For South Dakota soybean farmers, sustainability means doing what’s best for the environment and continuously improving the land for future generations. In other words, producing enough food for today, while also ensuring the ability to feed the world tomorrow.

Research and technology have brought continuous improvements to farming practices so today’s farmers can grow more crops using less land and fewer inputs. South Dakota soybean farmers care just as much as you do about the future of our land and natural resources. With efficient machinery and precision agriculture tools, they are now raising more food while using fewer resources.

Sustainability Defined

For South Dakota soybean farmers, sustainability means doing what’s best for the environment and continuously improving the land for future generations. It’s all about making the right environmental choices now so families can continue to enjoy safe and healthy food in the future.

Farmers are continually incorporating practices and improving their farms to reduce the impact they have on the environment. Since 1980, soybean farmers have:

  • Reduced their energy use by 35%.
  • Reduced soil loss by 47% per acre.
  • Reduced greenhouse gas emissions by 44%.
  • Reduced the amount of water used for irrigation by 33%.
  • Reduced their land use 40% – acres per unit of production.

Precision Technology

Technology is used every day on the farm and helps farmers care for their crops with precision and efficiency. These are some of the key tools they use:

  • GPS: Just like you use GPS to get to where you need to go, farmers use it to ensure they cover each acre in the most efficient way. The GPS signal helps guide their equipment on a straight course through the field.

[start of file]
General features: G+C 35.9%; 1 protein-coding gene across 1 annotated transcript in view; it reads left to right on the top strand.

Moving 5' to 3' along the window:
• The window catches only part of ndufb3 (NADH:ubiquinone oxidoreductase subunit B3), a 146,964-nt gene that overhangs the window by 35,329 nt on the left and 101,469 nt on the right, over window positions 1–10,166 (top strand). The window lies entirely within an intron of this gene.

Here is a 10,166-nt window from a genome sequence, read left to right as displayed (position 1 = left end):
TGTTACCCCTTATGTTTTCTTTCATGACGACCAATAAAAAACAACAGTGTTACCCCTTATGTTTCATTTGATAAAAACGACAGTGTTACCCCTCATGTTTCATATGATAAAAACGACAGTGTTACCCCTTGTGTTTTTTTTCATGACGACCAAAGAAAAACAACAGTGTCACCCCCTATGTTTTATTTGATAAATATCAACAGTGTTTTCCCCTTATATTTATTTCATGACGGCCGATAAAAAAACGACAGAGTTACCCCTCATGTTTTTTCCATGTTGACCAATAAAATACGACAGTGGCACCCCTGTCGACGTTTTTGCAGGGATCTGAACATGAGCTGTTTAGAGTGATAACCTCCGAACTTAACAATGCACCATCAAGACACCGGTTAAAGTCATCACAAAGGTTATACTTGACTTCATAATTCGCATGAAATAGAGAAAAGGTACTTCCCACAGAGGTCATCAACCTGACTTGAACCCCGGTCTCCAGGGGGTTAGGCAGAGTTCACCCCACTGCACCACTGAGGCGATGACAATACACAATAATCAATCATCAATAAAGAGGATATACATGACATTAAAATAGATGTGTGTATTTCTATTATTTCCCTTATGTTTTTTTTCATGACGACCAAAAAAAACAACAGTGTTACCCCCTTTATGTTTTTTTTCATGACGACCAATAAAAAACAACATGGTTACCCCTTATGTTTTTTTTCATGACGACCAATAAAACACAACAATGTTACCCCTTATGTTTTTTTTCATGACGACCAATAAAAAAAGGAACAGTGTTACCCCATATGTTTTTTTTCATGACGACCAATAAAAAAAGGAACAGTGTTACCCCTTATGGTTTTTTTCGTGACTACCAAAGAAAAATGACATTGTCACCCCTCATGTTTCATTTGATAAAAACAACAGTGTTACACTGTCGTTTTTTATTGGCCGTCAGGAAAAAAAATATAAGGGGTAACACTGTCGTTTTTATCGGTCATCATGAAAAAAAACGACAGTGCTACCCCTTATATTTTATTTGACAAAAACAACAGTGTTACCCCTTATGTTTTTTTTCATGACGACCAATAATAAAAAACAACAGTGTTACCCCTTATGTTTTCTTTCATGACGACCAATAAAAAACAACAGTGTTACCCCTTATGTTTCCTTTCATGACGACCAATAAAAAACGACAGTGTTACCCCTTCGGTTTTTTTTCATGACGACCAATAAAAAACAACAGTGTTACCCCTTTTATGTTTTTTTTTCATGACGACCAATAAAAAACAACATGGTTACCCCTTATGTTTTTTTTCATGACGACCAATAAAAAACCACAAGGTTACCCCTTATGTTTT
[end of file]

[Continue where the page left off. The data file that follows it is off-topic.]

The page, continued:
• Soil sampling: Every couple years, farmers test their fields to get a detailed breakdown of what’s in their soil. Samples are taken from specific locations in the field and sent to a lab. Then, a map for each tested component, such as nitrogen, organic matter or pH levels, is created. The maps come back as over-the-top pictures of their fields, identifying different zones they use for variable-rate applications.
  • Variable-rate application:Farmers use technology in the tractor to increase or decrease the rate at which seeds, pesticides and fertilizers are applied. How do they know when and how much to adjust? It all starts with a map of the field that’s created with data from soil tests and harvest results. A soil map shows where soil types and nutrient levels vary throughout the field. Yield maps provide performance data from previous years so farmers can see which parts of the field typically grow best. Here’s a look at how variable-rate applications are used for planting, pesticides and fertilizers:
    • Planting: Field maps based on soil types and yield data are converted into a planting prescription map that shows exactly where and how much seed to apply in each area of the field.
    • Pesticides: Advanced technology helps farmers apply pesticides safely, exactly where they’re needed. To prevent pesticides from drifting in the air, the system can adjust the size of the droplets and adapt the sprayer’s arms, or booms, to the height of the plants as they drive across the field. Automatic shut offs stop spraying when the tractor reaches the end of the field to turn around, which helps avoid overlapping.